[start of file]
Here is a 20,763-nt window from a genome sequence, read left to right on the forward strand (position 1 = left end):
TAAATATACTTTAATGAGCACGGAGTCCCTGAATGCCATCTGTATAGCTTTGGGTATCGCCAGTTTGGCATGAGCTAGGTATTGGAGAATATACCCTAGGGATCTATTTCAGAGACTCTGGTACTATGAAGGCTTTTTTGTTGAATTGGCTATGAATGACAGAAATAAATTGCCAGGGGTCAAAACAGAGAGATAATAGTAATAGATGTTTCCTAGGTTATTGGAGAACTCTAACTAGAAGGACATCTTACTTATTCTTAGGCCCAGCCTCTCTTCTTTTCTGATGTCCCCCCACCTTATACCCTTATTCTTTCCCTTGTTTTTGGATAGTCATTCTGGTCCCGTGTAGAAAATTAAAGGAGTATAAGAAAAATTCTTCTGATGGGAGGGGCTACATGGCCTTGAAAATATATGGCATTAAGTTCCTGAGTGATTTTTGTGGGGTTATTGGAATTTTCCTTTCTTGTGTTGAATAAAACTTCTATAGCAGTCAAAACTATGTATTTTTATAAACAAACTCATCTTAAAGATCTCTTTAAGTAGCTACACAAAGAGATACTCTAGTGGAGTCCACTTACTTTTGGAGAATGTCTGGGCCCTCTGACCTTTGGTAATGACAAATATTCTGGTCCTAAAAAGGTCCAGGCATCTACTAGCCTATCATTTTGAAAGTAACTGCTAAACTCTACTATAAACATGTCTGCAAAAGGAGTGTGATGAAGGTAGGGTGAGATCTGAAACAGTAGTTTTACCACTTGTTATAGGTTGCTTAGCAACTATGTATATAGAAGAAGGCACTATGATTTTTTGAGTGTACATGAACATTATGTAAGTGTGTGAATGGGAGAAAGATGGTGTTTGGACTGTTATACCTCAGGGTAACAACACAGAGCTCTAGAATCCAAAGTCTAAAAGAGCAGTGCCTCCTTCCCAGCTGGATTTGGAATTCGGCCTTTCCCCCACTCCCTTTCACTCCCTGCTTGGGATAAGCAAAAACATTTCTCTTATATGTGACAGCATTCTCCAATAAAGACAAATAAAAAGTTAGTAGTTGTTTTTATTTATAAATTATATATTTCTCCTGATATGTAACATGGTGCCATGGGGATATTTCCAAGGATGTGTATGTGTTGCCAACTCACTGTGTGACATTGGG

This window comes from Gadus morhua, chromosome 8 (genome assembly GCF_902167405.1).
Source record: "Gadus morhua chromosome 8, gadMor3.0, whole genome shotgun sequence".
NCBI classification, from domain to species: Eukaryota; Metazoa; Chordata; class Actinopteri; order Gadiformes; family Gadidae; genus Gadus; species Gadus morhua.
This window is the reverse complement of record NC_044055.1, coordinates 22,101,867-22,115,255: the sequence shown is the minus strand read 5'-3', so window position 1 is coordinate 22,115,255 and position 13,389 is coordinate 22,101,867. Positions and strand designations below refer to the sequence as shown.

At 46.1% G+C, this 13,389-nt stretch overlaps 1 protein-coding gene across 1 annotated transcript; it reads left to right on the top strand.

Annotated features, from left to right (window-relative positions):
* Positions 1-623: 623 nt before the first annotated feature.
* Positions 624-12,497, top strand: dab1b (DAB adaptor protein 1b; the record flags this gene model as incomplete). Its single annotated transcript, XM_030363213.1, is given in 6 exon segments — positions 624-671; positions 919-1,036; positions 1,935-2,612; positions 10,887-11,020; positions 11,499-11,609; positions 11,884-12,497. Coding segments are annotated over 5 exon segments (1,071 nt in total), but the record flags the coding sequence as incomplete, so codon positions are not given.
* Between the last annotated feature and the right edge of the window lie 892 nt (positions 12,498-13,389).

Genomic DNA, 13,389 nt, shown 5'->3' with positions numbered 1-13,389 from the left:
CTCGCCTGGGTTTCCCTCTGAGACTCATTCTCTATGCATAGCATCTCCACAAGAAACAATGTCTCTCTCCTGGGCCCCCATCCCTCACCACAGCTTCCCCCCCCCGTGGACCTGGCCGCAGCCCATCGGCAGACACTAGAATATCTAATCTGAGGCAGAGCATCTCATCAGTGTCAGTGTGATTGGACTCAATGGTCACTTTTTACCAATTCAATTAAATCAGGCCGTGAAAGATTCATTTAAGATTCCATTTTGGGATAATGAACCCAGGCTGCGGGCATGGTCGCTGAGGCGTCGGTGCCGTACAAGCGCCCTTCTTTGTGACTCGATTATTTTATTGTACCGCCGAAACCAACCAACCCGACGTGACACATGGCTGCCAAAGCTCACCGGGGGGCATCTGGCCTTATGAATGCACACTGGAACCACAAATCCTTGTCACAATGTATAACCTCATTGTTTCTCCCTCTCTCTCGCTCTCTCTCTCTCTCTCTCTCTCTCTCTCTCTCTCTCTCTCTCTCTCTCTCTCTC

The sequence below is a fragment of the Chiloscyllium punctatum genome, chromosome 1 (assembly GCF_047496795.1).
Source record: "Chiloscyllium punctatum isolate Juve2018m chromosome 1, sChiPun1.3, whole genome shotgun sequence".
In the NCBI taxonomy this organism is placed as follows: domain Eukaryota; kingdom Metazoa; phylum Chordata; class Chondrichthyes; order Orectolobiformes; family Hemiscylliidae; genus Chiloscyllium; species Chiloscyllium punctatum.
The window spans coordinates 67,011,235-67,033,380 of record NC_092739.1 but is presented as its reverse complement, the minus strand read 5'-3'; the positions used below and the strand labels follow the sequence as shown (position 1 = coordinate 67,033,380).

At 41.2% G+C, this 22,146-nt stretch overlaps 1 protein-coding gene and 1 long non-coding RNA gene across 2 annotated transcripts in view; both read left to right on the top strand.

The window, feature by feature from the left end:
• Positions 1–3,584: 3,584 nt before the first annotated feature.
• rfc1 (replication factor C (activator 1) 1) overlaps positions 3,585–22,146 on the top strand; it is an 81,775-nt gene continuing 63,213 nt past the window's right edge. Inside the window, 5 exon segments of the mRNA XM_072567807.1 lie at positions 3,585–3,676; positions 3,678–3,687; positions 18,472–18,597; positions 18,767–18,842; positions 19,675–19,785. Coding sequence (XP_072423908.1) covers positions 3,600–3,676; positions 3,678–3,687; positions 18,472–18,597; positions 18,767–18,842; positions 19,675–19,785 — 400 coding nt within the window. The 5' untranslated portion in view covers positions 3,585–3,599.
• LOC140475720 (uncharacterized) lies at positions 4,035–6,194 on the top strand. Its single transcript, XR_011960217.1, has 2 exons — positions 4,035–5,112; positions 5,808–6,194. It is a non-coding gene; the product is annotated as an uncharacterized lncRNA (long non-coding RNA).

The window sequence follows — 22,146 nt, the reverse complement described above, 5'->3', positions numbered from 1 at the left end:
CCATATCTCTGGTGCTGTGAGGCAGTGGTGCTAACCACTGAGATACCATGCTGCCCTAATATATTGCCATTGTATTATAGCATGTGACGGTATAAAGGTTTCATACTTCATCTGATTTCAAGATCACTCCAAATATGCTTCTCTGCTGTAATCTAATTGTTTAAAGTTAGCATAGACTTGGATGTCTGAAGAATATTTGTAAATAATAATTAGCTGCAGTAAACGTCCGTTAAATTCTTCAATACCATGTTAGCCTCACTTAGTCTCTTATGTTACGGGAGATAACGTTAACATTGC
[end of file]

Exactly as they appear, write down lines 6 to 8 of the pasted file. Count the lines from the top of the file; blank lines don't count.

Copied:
This window is the reverse complement of record NC_044055.1, coordinates 22,101,867-22,115,255: the sequence shown is the minus strand read 5'-3', so window position 1 is coordinate 22,115,255 and position 13,389 is coordinate 22,101,867. Positions and strand designations below refer to the sequence as shown.

At 46.1% G+C, this 13,389-nt stretch overlaps 1 protein-coding gene across 1 annotated transcript; it reads left to right on the top strand.

Annotated features, from left to right (window-relative positions):